Prepper storage is an important topic. Storage is a preppers best friend, but it needs to be done right. Whether you’re storing food, ammo, weapons or water, there are tricks of the trade that everyone needs to know. On this page we’ll discuss the various aspects of prepper storage and share some survival storage techniques that you’re sure to love.
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Prepper Water Storage
Storing fresh drinking water is very important. In fact, 96% of the human body is made of water and many doctors are now recommending that people drink a gallon of fresh water a day. That amount may increase if you live in warm climates or you’re engaged in a lot of physical activity. Aside from drinking, it’s important to store fresh water for personal hygiene, cleaning, and sanitation purposes as well. To best store water, you should find a sturdy flat area that doesn’t get a lot of foot traffic. After your location has been established, you need to ask yourself how much water you’ll need, and for how long?
Here are a few examples that will help you plan.
- 2 people x 2 gallons x 14 days = 56 gallons
- 5 people x 2 gallons x 90 days = 906 gallons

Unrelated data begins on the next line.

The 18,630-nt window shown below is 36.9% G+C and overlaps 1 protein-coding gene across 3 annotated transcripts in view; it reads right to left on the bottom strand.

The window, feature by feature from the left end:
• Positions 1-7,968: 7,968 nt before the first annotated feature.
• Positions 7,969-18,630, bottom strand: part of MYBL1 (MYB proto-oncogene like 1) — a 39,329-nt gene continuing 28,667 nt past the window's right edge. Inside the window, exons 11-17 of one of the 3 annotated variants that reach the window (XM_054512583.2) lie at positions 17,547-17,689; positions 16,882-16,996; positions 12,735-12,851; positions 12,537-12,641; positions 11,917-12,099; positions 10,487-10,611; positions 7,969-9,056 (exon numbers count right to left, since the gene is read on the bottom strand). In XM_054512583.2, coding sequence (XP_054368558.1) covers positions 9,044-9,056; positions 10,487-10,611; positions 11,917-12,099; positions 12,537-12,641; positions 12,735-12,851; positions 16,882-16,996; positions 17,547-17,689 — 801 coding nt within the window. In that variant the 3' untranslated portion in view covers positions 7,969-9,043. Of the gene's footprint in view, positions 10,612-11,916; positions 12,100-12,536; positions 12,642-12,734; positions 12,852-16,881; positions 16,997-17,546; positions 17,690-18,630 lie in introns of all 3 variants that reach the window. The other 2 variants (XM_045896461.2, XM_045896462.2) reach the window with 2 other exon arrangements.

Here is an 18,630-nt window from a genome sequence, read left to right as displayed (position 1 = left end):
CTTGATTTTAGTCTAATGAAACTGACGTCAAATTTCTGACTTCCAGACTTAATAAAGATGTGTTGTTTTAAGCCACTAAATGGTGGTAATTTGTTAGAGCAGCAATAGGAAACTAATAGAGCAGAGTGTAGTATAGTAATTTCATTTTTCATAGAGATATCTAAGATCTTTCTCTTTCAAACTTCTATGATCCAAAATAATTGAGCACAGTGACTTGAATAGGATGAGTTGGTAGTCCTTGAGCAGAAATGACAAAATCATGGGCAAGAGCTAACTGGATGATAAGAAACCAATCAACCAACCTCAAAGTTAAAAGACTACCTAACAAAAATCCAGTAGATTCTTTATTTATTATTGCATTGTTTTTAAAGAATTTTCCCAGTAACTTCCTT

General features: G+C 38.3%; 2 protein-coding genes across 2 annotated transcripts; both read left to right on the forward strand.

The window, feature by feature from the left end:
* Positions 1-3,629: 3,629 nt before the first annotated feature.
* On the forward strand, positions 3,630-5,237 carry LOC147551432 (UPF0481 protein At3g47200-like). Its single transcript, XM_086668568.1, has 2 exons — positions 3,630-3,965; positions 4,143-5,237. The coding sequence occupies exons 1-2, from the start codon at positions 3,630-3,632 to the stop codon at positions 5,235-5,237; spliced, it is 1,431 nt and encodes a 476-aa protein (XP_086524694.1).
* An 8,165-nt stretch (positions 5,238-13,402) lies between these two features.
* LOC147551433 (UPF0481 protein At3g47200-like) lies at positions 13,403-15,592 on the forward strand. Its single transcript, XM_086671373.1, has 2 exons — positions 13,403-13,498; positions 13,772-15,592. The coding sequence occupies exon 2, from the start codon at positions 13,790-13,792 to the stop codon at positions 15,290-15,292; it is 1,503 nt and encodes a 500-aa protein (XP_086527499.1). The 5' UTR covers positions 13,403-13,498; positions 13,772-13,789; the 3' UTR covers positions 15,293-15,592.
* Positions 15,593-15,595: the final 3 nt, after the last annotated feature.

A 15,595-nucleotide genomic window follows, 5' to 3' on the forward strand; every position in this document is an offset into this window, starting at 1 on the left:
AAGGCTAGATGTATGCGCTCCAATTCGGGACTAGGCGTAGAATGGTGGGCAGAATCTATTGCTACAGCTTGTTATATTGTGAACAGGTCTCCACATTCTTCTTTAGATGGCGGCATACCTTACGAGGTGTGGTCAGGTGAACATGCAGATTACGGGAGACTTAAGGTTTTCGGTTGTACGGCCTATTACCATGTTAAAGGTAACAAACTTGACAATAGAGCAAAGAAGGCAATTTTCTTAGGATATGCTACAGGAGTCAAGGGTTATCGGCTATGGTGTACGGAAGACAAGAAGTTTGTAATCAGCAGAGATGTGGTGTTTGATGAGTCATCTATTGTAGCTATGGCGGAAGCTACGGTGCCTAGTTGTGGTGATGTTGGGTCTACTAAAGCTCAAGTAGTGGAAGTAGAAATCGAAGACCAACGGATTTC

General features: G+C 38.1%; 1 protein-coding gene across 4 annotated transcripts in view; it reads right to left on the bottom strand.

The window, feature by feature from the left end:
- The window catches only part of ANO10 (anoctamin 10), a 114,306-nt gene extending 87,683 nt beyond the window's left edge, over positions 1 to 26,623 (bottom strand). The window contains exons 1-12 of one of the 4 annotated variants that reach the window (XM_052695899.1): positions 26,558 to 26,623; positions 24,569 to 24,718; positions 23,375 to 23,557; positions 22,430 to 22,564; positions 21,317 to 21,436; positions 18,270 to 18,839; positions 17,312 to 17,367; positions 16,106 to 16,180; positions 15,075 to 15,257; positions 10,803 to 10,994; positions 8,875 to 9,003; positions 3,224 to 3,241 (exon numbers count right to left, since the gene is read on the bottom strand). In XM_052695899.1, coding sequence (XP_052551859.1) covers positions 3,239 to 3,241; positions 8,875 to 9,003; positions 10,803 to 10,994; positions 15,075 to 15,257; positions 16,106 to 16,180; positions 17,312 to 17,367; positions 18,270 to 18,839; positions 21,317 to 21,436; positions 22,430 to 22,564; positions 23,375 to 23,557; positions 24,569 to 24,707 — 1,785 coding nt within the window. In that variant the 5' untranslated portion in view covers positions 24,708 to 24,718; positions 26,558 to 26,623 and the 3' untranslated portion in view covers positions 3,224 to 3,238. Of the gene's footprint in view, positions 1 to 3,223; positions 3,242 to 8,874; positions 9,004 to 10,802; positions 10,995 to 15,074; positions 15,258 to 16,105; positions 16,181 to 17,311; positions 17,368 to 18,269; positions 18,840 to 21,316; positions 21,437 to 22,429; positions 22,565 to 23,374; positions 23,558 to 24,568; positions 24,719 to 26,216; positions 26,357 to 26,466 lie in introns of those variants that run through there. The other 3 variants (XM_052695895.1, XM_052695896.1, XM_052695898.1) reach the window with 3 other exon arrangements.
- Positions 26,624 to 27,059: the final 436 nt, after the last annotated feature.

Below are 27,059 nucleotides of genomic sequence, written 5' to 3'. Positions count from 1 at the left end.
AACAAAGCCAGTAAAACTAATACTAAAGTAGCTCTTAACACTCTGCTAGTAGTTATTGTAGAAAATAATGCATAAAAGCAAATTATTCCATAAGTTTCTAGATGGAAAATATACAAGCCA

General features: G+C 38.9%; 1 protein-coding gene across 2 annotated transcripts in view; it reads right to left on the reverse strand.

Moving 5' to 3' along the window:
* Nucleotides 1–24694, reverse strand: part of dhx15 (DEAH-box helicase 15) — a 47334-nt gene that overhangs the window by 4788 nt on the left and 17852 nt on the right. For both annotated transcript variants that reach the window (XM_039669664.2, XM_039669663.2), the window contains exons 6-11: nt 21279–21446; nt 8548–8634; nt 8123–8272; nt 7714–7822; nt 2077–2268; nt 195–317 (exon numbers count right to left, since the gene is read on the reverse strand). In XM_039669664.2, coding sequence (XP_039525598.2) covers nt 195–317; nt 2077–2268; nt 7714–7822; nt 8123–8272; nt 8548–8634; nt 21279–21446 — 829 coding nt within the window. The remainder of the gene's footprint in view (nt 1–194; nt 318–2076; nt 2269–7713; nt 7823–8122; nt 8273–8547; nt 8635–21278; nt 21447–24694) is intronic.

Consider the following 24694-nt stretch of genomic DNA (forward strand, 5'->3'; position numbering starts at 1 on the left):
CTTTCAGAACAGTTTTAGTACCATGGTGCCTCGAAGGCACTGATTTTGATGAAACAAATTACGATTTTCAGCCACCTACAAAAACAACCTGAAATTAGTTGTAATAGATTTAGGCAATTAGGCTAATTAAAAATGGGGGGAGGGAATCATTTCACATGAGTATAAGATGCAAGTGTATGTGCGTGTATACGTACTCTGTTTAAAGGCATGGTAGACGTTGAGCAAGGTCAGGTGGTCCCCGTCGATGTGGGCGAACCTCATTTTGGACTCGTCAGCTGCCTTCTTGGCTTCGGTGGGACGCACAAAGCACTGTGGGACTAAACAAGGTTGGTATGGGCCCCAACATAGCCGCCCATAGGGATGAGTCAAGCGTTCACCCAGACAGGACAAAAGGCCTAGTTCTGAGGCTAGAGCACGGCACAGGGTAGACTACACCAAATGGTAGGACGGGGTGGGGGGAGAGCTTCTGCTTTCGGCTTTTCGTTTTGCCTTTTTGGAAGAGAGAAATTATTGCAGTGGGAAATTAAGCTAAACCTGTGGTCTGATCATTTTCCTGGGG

- 6 people x 2 gallons x 14 days = 168 gallons
High-density polyethylene (HDPE) is the plastic commonly used for water storage and there are many options to choose from. Depending on your needs, you can store water in individual 16 ounce bottles that are easy to carry, but can be difficult to store, 1 gallon plastic jugs, 3.5 gallon square water bricks that interlock for easy stacking, 7 gallon blue jugs that look similar to plastic gas cans, 15 gallon plastic mini barrels, 55 gallon barrels, and large 260 gallon storage tanks.
According to the FDA, water has an indefinite shelf life if it has been properly stored, unopened and it has been stored in a dry, cool area away from heat and direct sunlight. Prepper water storage containers can also be frozen for longer periods of time without issue, but must be refreshed every six months if you’ve stored water from a tap.
Prepper Food Storage
There is no daily recommended allowance of carbohydrates. The Cowboys knew this and so do preppers. That’s why proteins are a staple of the prepper diet. Proteins, like beef, have a long shelf life if it’s dried into jerky and they’re also a very portable snack. Another popular prepper food storage item are dry and dehydrated foods like beans or buckets of emergency food kits. Most emergency food buckets include 32 breakfast servings, 76 entree servings, 64 drink servings and 9 servings of snacks. If you’re not sure how much you need to have on hand use these three rules.
- Short Term Emergency Food Supplies (Up to 1 month)
- Medium Term Emergency Food Supplies (3 to 6 months)
- Long Term Emergency Food Supplies (6 to 24 months)